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Paul and Politics

September 26, 2013

Patriotic Christians point to Paul’s words in Romans 13 in order to justify their loyalty to ruling authorities. It seems Paul is commanding everyone to submit to, and be obedient to, the governing rulers.

The context of Rom. 13:1-7, however, favors a more limited view of the “good” that rulers accomplish. Paul’s use of “good” and “evil” in 13:3-4 is preceded by his use of those words in 12:17,21. Paul follows Jesus in 12:14 when he tells the Roman Christians to bless those who persecute them, not curse them; in 12:20 Paul adds that if their enemy is hungry, feed him (again reflecting Jesus’ call to love even enemies). Thus Christians should not repay evil (persecutors) with evil (that persecutes or curses the persecutors) (12:17); rather than being overcome by evil, they should overcome evil with good (12:21). Instead of avenging themselves, Christians should leave any vengeance to the wrath of God (12:19).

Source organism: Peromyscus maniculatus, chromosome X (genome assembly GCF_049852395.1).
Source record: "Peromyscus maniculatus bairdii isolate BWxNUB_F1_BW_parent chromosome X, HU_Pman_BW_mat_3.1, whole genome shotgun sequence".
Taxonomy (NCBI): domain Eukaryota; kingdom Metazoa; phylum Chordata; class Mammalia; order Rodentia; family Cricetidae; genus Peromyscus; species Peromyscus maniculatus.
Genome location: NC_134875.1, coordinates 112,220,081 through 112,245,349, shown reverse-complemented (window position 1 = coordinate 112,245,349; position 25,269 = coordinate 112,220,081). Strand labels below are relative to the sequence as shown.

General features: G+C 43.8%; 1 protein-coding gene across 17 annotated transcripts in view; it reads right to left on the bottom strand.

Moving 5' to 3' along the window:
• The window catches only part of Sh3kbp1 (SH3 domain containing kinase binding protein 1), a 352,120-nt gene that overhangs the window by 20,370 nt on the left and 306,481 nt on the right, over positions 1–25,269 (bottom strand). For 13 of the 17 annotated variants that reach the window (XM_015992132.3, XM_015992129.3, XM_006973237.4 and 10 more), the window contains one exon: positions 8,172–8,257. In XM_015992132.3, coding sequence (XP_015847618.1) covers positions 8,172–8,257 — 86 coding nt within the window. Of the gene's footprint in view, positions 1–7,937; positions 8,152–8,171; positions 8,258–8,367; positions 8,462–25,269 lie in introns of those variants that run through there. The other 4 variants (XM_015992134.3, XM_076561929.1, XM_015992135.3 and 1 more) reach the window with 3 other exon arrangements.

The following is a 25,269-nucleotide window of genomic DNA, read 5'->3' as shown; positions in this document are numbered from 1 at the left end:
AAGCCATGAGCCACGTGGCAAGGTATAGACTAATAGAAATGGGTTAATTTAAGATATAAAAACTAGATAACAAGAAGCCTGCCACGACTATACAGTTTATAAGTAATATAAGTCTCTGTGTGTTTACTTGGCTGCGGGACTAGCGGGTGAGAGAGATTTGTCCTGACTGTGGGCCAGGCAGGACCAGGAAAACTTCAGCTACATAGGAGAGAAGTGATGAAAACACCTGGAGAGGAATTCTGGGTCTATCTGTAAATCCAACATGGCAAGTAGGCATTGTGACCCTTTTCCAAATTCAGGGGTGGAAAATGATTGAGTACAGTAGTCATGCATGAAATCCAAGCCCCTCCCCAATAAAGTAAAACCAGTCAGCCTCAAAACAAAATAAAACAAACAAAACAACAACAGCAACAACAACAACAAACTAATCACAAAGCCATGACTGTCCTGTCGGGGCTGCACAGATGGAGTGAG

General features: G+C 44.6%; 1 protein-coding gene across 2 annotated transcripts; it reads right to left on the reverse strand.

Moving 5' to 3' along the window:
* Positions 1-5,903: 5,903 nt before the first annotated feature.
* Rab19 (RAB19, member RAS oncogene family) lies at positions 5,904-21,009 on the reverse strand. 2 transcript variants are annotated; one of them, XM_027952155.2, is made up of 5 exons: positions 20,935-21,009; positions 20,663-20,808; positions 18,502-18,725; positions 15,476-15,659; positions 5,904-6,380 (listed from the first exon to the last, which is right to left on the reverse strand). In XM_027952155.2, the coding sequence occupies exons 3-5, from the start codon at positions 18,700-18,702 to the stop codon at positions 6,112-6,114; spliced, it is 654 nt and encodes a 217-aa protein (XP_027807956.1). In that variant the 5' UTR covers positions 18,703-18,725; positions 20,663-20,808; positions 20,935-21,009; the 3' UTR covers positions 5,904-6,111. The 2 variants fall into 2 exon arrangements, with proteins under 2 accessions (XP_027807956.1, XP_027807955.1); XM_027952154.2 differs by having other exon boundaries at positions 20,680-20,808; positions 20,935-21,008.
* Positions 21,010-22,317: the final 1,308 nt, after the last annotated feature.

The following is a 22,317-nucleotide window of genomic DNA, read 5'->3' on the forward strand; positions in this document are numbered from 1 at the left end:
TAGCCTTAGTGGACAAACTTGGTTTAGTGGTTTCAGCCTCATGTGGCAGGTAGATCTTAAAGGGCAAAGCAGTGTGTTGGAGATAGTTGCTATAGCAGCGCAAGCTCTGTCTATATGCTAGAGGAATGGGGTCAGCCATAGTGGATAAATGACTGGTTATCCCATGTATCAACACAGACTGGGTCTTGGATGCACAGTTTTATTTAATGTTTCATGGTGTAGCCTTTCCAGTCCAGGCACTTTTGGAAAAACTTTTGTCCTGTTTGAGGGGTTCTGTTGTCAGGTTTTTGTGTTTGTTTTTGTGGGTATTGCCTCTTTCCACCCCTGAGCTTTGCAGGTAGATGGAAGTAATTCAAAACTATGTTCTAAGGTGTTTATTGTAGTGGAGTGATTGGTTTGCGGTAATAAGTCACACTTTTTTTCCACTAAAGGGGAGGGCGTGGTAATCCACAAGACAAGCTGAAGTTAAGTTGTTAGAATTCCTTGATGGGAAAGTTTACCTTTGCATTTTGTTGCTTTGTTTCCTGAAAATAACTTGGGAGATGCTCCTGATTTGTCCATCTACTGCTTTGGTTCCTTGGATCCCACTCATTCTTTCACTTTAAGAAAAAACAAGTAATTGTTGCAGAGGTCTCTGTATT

Paul then introduces the governing authorities in 13:1 as those whom God might use as instruments of wrath against those who do evil. They are the ones who will punish evil (persecutors) and approve good (that does not get revenge on its own); they are the ones who can become servants of God for the good of persecuted Christians; they can execute God’s wrath on evil persecutors (13:3-4). If Christians, however, decide to do evil (and get revenge on their persecutors), God could use the authorities to punish that evil as well (13:4). That is why everyone (the persecutors and the persecuted) should be subject to the (punishment of evil by the) authorities (13:1).

After 13:1-7, Paul then resumes and concludes this theme started in 12:14 by telling Christians not to owe anything (any revenge), but to love one another (13:8). And love does no evil to a neighbor (13:10).

The context before and after Rom. 13:1-7 shows that Paul is commenting on specific kinds of good and evil–and on how Christians should respond: when the evil of persecution arises, they should not pay it back with similar evil; they should above all love their enemies; and they should let any punishment of that evil be done by the authorities; so everyone (especially the persecutors, but also the persecuted) should be subject to the authorities, who might be used by God to punish such evil.